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Book Review: Agriculture and Food in Crisis: Conflict, Resistance, and Renewal

Book Review: Agriculture and Food in Crisis: Conflict, Resistance, and Renewal 336 Organization & Environment 24(3) Magdoff, F. and Tokar, B. (Eds.). (2010). Agriculture and Food in Crisis: Conflict, Resistance, and Renewal. New York, NY: Monthly Review Press. Reviewed by: Josh Brem-Wilson University of Bradford, UK DOI: 10.1177/1086026611422048 The effects of the global food price crisis are still reverberating. Governance bodies such as the United Nation’s Committee on World Food Security—reformed as part of a postcrisis institu- tional stock-taking—debate the dynamics of food systems and their actors with a renewed vigor. Meanwhile, diverse actors—states, financial investors, and so on—continue to pursue invest- ments in both land and agricultural commodities, either to secure domestic food supply or hedge against the volatility of traditional investments. And finally, in the mainstream press, increasing amounts of column inches are given over to food-related stories, some papers even constituting special “food security” sections, reflecting an increased awareness of the importance of the com- plex cluster of issues related to food provisioning in the 21st century. This, then, is the context for the release of Fred Magdoff and Brian Tokar’s 2010 edited volume Agriculture and Food in Crisis: Conflict, Resistance, and Renewal, a context characterized by both crisis and also—as it has now become almost clichéd http://www.deepdyve.com/assets/images/DeepDyve-Logo-lg.png Organization & Environment SAGE

Book Review: Agriculture and Food in Crisis: Conflict, Resistance, and Renewal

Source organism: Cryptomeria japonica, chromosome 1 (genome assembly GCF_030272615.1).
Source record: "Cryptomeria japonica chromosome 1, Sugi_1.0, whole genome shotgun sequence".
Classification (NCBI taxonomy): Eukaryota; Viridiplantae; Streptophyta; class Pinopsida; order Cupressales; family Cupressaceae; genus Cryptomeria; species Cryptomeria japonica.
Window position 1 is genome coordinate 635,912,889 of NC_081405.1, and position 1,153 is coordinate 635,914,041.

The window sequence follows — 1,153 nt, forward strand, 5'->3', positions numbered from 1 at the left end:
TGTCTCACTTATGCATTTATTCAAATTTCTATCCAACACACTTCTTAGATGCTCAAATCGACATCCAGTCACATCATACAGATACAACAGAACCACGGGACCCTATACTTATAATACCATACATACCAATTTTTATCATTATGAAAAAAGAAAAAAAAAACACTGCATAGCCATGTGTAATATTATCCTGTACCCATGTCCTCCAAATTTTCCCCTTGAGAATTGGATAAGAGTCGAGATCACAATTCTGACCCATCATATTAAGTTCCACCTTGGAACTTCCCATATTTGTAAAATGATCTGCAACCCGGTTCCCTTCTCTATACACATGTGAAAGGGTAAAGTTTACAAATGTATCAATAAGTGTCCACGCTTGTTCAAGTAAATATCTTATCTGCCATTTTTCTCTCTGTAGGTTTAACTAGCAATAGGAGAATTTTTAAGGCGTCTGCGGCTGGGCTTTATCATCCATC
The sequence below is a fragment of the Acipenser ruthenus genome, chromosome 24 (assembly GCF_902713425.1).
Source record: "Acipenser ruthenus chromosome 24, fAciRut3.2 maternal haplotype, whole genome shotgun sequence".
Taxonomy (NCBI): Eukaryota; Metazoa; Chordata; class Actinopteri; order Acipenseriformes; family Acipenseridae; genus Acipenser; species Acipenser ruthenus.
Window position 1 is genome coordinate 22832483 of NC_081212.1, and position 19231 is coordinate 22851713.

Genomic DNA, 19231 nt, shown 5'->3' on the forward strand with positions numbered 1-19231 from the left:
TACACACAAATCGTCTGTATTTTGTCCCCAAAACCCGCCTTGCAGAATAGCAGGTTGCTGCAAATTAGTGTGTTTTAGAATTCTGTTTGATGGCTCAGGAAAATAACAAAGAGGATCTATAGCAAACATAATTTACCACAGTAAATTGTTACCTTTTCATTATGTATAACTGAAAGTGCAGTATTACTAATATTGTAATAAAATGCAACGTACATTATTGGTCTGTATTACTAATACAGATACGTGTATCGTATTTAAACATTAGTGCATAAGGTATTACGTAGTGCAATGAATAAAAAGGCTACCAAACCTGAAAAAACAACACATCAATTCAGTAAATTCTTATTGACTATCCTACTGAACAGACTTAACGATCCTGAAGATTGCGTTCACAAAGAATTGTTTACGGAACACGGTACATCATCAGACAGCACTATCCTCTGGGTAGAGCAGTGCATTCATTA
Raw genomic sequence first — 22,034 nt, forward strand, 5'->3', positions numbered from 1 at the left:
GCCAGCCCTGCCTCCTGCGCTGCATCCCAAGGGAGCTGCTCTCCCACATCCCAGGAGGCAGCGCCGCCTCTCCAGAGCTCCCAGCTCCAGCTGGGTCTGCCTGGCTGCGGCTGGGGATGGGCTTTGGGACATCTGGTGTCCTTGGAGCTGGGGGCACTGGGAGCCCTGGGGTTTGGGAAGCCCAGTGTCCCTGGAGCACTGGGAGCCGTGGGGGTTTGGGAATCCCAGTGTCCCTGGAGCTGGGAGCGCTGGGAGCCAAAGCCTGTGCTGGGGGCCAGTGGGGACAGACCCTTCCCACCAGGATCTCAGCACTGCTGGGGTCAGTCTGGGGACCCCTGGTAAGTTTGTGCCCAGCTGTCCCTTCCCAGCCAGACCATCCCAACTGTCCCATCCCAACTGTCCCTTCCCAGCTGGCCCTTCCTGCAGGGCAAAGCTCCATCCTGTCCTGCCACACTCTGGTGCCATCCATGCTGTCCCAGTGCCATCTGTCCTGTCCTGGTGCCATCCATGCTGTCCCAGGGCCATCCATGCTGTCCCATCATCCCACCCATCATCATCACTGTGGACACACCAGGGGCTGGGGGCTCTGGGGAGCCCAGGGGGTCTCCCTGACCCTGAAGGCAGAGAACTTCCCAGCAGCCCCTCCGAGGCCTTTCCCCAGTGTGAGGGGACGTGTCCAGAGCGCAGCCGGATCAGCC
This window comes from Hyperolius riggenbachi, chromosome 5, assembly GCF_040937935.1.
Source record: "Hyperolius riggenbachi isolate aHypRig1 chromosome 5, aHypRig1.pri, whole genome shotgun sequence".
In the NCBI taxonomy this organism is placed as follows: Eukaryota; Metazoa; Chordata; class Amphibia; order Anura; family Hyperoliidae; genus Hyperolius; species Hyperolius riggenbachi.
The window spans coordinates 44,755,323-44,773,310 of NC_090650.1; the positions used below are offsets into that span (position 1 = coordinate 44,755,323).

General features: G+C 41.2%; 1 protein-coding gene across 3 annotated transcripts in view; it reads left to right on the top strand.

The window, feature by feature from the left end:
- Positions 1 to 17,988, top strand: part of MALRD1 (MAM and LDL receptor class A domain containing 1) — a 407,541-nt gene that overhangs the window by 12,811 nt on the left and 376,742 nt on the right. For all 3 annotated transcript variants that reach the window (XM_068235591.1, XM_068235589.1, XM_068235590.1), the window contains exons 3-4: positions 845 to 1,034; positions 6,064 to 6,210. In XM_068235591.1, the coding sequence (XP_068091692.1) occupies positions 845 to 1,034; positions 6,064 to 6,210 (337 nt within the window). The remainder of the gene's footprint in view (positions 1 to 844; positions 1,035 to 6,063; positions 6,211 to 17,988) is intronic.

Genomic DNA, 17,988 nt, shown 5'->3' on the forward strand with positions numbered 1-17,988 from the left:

Organization & Environment , Volume 24 (3): 3 – Sep 1, 2011

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Publisher
SAGE
Copyright
© SAGE Publications 2011
ISSN
1086-0266
eISSN
1552-7417
DOI
10.1177/1086026611422048
Publisher site
See Article on Publisher Site

Abstract

336 Organization & Environment 24(3) Magdoff, F. and Tokar, B. (Eds.). (2010). Agriculture and Food in Crisis: Conflict, Resistance, and Renewal. New York, NY: Monthly Review Press. Reviewed by: Josh Brem-Wilson University of Bradford, UK DOI: 10.1177/1086026611422048 The effects of the global food price crisis are still reverberating. Governance bodies such as the United Nation’s Committee on World Food Security—reformed as part of a postcrisis institu- tional stock-taking—debate the dynamics of food systems and their actors with a renewed vigor. Meanwhile, diverse actors—states, financial investors, and so on—continue to pursue invest- ments in both land and agricultural commodities, either to secure domestic food supply or hedge against the volatility of traditional investments. And finally, in the mainstream press, increasing amounts of column inches are given over to food-related stories, some papers even constituting special “food security” sections, reflecting an increased awareness of the importance of the com- plex cluster of issues related to food provisioning in the 21st century. This, then, is the context for the release of Fred Magdoff and Brian Tokar’s 2010 edited volume Agriculture and Food in Crisis: Conflict, Resistance, and Renewal, a context characterized by both crisis and also—as it has now become almost clichéd

Journal

Organization & EnvironmentSAGE

Published: Sep 1, 2011

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